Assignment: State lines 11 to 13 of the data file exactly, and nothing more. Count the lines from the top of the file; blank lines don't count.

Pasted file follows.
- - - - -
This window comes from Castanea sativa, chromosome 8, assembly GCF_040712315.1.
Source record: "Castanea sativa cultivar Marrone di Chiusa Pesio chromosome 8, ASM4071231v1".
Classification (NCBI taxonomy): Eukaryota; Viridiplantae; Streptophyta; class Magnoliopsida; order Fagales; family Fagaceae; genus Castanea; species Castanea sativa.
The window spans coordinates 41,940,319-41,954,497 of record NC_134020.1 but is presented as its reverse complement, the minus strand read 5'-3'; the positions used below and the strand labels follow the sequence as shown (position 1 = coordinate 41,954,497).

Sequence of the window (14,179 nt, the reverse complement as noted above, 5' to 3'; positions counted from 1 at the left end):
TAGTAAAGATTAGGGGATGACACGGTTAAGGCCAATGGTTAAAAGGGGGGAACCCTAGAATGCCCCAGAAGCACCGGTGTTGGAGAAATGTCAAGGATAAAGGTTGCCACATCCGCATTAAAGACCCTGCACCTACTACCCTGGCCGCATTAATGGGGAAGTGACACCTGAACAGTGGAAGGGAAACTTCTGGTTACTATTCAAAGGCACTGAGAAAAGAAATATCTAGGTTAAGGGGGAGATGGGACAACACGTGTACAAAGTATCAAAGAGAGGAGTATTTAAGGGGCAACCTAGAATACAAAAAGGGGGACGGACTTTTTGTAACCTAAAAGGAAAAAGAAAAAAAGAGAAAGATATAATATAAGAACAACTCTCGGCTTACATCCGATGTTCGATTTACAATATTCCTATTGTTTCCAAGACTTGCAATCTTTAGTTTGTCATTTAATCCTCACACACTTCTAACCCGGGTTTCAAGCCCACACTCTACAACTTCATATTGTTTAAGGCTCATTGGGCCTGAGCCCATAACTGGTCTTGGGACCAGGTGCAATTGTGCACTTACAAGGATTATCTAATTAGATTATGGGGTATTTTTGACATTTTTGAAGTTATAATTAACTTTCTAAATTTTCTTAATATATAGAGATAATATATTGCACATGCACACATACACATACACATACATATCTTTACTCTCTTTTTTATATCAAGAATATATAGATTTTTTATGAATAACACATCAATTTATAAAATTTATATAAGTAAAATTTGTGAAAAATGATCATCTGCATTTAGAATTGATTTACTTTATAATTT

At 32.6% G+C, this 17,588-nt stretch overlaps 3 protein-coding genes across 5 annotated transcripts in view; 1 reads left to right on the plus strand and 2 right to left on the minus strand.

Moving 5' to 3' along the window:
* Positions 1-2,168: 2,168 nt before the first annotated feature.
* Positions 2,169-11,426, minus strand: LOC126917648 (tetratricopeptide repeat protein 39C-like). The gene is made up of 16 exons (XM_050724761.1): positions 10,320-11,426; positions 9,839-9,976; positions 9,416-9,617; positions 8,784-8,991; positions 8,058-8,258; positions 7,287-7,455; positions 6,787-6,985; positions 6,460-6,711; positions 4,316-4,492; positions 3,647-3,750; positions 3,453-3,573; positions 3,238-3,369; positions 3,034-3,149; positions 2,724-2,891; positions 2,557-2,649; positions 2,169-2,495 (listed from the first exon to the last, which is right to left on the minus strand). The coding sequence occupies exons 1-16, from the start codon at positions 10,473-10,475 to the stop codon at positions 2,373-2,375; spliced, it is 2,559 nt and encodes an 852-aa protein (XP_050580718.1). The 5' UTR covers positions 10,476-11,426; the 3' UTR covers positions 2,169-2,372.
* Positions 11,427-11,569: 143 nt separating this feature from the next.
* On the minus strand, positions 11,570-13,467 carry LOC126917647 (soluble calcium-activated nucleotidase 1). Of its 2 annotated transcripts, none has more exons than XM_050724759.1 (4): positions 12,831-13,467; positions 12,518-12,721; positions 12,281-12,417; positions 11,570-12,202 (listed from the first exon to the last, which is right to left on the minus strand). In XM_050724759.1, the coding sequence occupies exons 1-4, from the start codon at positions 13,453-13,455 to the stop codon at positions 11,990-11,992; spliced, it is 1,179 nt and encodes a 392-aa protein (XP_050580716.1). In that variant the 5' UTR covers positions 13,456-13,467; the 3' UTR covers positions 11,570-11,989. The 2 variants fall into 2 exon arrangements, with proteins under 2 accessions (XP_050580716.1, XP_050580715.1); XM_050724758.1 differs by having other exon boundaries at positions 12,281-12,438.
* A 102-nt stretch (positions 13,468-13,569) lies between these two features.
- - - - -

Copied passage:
* Positions 11,427-11,569: 143 nt separating this feature from the next.
* On the minus strand, positions 11,570-13,467 carry LOC126917647 (soluble calcium-activated nucleotidase 1). Of its 2 annotated transcripts, none has more exons than XM_050724759.1 (4): positions 12,831-13,467; positions 12,518-12,721; positions 12,281-12,417; positions 11,570-12,202 (listed from the first exon to the last, which is right to left on the minus strand). In XM_050724759.1, the coding sequence occupies exons 1-4, from the start codon at positions 13,453-13,455 to the stop codon at positions 11,990-11,992; spliced, it is 1,179 nt and encodes a 392-aa protein (XP_050580716.1). In that variant the 5' UTR covers positions 13,456-13,467; the 3' UTR covers positions 11,570-11,989. The 2 variants fall into 2 exon arrangements, with proteins under 2 accessions (XP_050580716.1, XP_050580715.1); XM_050724758.1 differs by having other exon boundaries at positions 12,281-12,438.
* A 102-nt stretch (positions 13,468-13,569) lies between these two features.